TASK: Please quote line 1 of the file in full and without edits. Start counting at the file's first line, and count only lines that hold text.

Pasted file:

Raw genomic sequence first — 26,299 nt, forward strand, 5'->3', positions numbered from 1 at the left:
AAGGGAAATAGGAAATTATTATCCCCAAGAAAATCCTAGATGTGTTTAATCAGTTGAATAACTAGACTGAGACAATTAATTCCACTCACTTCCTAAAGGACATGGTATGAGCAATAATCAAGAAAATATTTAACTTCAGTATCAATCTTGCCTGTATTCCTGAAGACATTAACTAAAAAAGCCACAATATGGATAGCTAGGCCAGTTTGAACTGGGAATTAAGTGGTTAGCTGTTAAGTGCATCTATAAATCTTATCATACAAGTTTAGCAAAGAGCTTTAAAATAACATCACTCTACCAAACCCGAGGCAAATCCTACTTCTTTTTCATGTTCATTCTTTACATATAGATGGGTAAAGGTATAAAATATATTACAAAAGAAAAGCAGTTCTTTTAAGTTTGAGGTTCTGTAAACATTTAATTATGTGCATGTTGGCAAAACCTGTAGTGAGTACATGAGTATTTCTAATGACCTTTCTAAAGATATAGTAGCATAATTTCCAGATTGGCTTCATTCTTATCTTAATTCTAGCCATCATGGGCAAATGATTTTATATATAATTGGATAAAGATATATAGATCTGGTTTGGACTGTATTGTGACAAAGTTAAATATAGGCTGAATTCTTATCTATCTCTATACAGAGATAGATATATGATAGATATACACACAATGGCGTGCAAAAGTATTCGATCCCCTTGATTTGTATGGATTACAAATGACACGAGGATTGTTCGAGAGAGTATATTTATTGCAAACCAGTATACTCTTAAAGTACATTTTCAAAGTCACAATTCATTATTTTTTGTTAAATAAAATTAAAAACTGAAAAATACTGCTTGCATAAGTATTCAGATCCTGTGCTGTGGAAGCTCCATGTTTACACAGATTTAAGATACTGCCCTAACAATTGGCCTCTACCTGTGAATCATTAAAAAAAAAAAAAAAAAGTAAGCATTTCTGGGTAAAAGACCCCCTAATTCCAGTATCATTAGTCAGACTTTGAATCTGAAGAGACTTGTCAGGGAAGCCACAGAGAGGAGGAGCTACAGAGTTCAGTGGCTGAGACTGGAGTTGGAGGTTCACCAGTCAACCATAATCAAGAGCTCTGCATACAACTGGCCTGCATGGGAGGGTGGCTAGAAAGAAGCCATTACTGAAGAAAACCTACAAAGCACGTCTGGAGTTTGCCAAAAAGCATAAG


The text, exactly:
Raw genomic sequence first — 26,299 nt, forward strand, 5'->3', positions numbered from 1 at the left: